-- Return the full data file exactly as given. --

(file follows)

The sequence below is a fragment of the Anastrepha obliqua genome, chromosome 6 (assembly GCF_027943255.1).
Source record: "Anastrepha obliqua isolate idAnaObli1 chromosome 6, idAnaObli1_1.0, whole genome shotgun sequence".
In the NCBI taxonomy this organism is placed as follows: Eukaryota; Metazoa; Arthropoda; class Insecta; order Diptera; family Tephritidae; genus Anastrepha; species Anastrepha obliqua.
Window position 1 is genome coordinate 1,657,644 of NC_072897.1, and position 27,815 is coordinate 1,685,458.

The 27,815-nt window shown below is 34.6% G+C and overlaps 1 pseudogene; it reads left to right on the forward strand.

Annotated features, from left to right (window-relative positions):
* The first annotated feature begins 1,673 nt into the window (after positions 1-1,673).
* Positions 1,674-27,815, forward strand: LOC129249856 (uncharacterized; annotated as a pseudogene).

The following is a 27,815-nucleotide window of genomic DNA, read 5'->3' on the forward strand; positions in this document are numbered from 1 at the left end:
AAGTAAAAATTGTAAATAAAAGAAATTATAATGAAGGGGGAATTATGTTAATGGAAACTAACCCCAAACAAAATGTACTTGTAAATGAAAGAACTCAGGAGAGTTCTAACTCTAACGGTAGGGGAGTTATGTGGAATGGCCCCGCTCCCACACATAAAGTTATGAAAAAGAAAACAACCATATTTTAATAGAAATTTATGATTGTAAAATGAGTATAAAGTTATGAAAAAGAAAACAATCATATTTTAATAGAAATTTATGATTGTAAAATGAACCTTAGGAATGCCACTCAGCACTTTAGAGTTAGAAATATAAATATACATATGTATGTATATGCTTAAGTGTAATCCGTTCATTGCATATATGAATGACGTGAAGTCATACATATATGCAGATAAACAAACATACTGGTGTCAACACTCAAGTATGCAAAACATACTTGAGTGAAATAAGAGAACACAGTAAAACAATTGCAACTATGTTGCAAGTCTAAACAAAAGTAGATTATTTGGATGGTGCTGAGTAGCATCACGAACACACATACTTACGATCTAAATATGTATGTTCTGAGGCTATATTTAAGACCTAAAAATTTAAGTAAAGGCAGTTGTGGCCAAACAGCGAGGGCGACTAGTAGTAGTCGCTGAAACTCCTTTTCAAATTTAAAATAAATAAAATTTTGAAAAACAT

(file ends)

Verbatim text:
The sequence below is a fragment of the Anastrepha obliqua genome, chromosome 6 (assembly GCF_027943255.1).
Source record: "Anastrepha obliqua isolate idAnaObli1 chromosome 6, idAnaObli1_1.0, whole genome shotgun sequence".
In the NCBI taxonomy this organism is placed as follows: Eukaryota; Metazoa; Arthropoda; class Insecta; order Diptera; family Tephritidae; genus Anastrepha; species Anastrepha obliqua.
Window position 1 is genome coordinate 1,657,644 of NC_072897.1, and position 27,815 is coordinate 1,685,458.

The 27,815-nt window shown below is 34.6% G+C and overlaps 1 pseudogene; it reads left to right on the forward strand.

Annotated features, from left to right (window-relative positions):
* The first annotated feature begins 1,673 nt into the window (after positions 1-1,673).
* Positions 1,674-27,815, forward strand: LOC129249856 (uncharacterized; annotated as a pseudogene).

The following is a 27,815-nucleotide window of genomic DNA, read 5'->3' on the forward strand; positions in this document are numbered from 1 at the left end:
AAGTAAAAATTGTAAATAAAAGAAATTATAATGAAGGGGGAATTATGTTAATGGAAACTAACCCCAAACAAAATGTACTTGTAAATGAAAGAACTCAGGAGAGTTCTAACTCTAACGGTAGGGGAGTTATGTGGAATGGCCCCGCTCCCACACATAAAGTTATGAAAAAGAAAACAACCATATTTTAATAGAAATTTATGATTGTAAAATGAGTATAAAGTTATGAAAAAGAAAACAATCATATTTTAATAGAAATTTATGATTGTAAAATGAACCTTAGGAATGCCACTCAGCACTTTAGAGTTAGAAATATAAATATACATATGTATGTATATGCTTAAGTGTAATCCGTTCATTGCATATATGAATGACGTGAAGTCATACATATATGCAGATAAACAAACATACTGGTGTCAACACTCAAGTATGCAAAACATACTTGAGTGAAATAAGAGAACACAGTAAAACAATTGCAACTATGTTGCAAGTCTAAACAAAAGTAGATTATTTGGATGGTGCTGAGTAGCATCACGAACACACATACTTACGATCTAAATATGTATGTTCTGAGGCTATATTTAAGACCTAAAAATTTAAGTAAAGGCAGTTGTGGCCAAACAGCGAGGGCGACTAGTAGTAGTCGCTGAAACTCCTTTTCAAATTTAAAATAAATAAAATTTTGAAAAACAT